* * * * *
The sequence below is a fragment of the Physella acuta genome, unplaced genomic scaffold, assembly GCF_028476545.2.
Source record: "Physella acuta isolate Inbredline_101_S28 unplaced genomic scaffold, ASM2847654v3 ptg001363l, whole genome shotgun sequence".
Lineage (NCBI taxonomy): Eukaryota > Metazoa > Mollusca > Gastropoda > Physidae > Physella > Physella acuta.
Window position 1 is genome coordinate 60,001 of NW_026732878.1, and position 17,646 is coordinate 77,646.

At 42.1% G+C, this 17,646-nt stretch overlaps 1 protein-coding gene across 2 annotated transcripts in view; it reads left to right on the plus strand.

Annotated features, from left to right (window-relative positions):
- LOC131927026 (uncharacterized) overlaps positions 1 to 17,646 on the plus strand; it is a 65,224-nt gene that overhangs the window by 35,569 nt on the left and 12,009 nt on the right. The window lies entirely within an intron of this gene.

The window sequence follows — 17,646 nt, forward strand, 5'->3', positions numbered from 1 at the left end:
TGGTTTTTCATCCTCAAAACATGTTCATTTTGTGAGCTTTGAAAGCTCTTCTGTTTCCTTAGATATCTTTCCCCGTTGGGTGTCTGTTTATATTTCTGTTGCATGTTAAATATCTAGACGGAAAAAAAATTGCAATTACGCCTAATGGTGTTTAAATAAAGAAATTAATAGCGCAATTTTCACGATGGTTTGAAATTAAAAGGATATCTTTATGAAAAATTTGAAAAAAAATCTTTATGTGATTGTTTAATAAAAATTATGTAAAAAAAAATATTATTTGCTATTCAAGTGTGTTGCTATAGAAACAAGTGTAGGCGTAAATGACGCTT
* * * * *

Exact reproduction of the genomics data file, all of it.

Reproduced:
The sequence below is a fragment of the Physella acuta genome, unplaced genomic scaffold, assembly GCF_028476545.2.
Source record: "Physella acuta isolate Inbredline_101_S28 unplaced genomic scaffold, ASM2847654v3 ptg001363l, whole genome shotgun sequence".
Lineage (NCBI taxonomy): Eukaryota > Metazoa > Mollusca > Gastropoda > Physidae > Physella > Physella acuta.
Window position 1 is genome coordinate 60,001 of NW_026732878.1, and position 17,646 is coordinate 77,646.

At 42.1% G+C, this 17,646-nt stretch overlaps 1 protein-coding gene across 2 annotated transcripts in view; it reads left to right on the plus strand.

Annotated features, from left to right (window-relative positions):
- LOC131927026 (uncharacterized) overlaps positions 1 to 17,646 on the plus strand; it is a 65,224-nt gene that overhangs the window by 35,569 nt on the left and 12,009 nt on the right. The window lies entirely within an intron of this gene.

The window sequence follows — 17,646 nt, forward strand, 5'->3', positions numbered from 1 at the left end:
TGGTTTTTCATCCTCAAAACATGTTCATTTTGTGAGCTTTGAAAGCTCTTCTGTTTCCTTAGATATCTTTCCCCGTTGGGTGTCTGTTTATATTTCTGTTGCATGTTAAATATCTAGACGGAAAAAAAATTGCAATTACGCCTAATGGTGTTTAAATAAAGAAATTAATAGCGCAATTTTCACGATGGTTTGAAATTAAAAGGATATCTTTATGAAAAATTTGAAAAAAAATCTTTATGTGATTGTTTAATAAAAATTATGTAAAAAAAAATATTATTTGCTATTCAAGTGTGTTGCTATAGAAACAAGTGTAGGCGTAAATGACGCTT